Cost Accounting For Dummies
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In cost accounting, when you put together a budget, you determine how you plan to use your resources. Assets are resources; cash is the most famous asset. Other property, like vehicles, for example, are assets, too. The reason you spend cash for materials and labor is to earn money for your business. The reason you buy a truck for use in your business? Same thing: to earn money for your business.

In theory, you could sell all your assets. Of course, then you wouldn’t have a business, but that’s what happens when you dissolve a business — the assets are used to pay off the company’s liabilities. A liability represents a “claim” on your assets. A claim means that someone has a potential right to your assets if you don’t pay him or what you owe.

A bank loan is a company liability. So are your utility bill and other bills you need to pay. If you don’t pay your bills, the companies you owe could file lawsuits. A court might force you to pay. That’s what is meant by a claim on assets.

A budget helps you forecast how much of your assets you use and how much revenue (sales) the asset generate. If you use your assets (resources) wisely, you increase your profit.

Assets such as trucks depreciate. They’re worth a little less every day as you use them up. The more you drive your company trucks, the more costs you recognize. Note that you can budget for operating costs and depreciation, such as what you’ll see with a truck.

Take landscapers as an example. Landscapers are a smart bunch. They drive the wheels off their trucks until maintenance costs become too great. They milk all the revenue they can out of an asset before disposing of it. It’s simple: A load of steer manure doesn’t care whether it’s being driven to the jobsite in a brand-new dually with crew cab or a 15-year-old junker.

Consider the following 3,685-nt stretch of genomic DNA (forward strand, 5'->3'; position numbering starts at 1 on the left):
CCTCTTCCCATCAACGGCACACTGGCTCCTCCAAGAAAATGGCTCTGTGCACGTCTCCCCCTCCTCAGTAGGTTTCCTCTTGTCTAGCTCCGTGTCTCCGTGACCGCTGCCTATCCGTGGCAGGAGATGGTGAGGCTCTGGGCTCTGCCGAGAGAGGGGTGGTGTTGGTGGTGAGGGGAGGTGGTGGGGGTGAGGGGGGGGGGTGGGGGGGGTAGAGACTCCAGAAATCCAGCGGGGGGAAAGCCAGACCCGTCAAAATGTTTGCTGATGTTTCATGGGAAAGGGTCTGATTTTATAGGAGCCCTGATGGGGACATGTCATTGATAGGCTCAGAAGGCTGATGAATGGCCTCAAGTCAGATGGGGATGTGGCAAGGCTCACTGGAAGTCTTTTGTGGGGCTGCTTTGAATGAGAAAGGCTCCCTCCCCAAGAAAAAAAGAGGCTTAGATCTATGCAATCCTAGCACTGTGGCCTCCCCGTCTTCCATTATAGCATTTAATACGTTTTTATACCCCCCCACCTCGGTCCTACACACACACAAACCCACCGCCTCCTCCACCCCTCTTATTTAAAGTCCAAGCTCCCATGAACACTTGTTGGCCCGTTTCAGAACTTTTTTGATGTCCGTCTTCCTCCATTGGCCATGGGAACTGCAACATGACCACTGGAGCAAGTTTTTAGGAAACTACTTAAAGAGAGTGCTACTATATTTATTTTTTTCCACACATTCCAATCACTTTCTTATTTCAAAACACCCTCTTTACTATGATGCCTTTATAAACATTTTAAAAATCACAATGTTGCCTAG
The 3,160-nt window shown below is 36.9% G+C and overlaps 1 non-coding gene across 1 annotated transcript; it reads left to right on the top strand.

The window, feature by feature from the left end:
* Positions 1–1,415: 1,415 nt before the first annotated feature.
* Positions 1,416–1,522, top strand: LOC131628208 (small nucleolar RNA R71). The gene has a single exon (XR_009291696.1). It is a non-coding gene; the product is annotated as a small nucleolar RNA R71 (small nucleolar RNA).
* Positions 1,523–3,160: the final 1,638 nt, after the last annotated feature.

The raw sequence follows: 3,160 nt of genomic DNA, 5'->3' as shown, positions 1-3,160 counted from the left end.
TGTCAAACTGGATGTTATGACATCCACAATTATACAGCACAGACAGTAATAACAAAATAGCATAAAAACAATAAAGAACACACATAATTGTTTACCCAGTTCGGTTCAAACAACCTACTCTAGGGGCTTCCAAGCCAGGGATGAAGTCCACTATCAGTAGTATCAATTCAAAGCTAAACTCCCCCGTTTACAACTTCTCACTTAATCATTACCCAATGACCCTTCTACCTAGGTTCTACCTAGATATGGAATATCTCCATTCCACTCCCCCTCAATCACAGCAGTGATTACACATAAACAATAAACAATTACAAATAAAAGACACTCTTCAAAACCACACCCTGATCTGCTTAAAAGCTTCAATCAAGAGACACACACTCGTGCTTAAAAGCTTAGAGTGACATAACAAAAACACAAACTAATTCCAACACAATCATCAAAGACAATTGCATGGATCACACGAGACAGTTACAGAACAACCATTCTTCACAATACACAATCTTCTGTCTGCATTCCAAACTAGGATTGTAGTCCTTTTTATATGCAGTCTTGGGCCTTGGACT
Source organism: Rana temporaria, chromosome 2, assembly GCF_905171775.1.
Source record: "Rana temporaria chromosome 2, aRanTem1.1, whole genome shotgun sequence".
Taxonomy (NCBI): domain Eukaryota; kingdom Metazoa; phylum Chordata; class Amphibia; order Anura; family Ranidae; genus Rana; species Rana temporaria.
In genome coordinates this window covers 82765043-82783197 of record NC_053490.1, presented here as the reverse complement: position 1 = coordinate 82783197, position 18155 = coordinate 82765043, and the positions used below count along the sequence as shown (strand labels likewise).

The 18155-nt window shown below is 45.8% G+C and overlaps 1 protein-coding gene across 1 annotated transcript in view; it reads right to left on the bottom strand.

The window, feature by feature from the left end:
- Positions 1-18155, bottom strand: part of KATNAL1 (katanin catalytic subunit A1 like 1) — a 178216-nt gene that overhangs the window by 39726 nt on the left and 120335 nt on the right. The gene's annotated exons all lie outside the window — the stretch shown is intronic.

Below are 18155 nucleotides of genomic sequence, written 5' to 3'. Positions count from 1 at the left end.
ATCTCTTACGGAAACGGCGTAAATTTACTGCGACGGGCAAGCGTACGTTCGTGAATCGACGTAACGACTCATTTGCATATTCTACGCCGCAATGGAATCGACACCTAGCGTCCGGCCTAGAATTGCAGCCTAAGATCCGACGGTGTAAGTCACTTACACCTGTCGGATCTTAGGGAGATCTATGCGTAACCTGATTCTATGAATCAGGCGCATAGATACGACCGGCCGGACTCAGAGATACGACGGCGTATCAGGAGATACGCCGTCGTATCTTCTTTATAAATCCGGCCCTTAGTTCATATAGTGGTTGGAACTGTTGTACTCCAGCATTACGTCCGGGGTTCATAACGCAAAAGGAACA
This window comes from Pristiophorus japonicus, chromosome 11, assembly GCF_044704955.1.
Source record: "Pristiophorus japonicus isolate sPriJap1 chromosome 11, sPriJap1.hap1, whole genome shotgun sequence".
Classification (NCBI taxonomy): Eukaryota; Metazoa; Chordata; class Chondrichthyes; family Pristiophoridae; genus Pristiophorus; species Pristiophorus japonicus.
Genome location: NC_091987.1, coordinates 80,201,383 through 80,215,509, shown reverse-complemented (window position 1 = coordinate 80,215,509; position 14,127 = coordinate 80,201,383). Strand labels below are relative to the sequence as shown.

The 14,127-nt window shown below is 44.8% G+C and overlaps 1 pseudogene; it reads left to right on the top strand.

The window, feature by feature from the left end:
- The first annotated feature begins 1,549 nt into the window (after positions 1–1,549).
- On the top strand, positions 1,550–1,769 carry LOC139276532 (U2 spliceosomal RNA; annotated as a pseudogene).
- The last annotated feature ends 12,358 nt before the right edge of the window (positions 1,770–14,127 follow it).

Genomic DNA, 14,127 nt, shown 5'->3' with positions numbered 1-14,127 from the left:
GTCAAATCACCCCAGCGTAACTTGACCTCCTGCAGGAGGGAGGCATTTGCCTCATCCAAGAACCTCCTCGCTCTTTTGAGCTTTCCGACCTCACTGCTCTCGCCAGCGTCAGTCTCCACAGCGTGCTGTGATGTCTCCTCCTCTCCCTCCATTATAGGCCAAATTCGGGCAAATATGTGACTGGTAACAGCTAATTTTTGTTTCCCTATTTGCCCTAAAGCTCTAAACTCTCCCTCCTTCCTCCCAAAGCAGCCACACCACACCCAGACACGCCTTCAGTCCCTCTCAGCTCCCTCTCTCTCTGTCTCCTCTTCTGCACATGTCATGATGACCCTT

You have choices about using resources. If you choose to use resources to make product A (and generate revenue), you’re giving up the opportunity to use those same resources to produce product B (which would have generated revenue, too). This is called opportunity cost. You make the decision to produce either product A or B in your budget.

Opportunity cost is the decision to go one way instead or the other. It’s mainly about deciding how to allocate resources. Opportunity cost confronts you when you look at your product line (what you plan to sell), your expenses, your vehicles, and so forth. It even operates when you choose which restaurant to go to on Saturday night. Maybe the pricey place is close by and the cheaper place is a long way away, so what do you do? Either option gives you something and costs something.

Cash flow is the cash inflows and outflows your business generates. When you produce a product or perform a service, you spend cash (cash outflow). When you’re paid for a sale, you get cash (cash inflow). You plan sales in your budget. As a result, you plan cash inflow and outflows, too. The key cash flow question is this: Does my budget include enough cash inflows to pay the outflows?

If an accountant recognizes revenue based on cash inflows, he or she is using the using cash basis accounting. Cash basis accounting recognizes expenses when you have a cash outflow.

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Kenneth W. Boyd has 30 years of experience in accounting and financial services. He is a four-time Dummies book author, a blogger, and a video host on accounting and finance topics.

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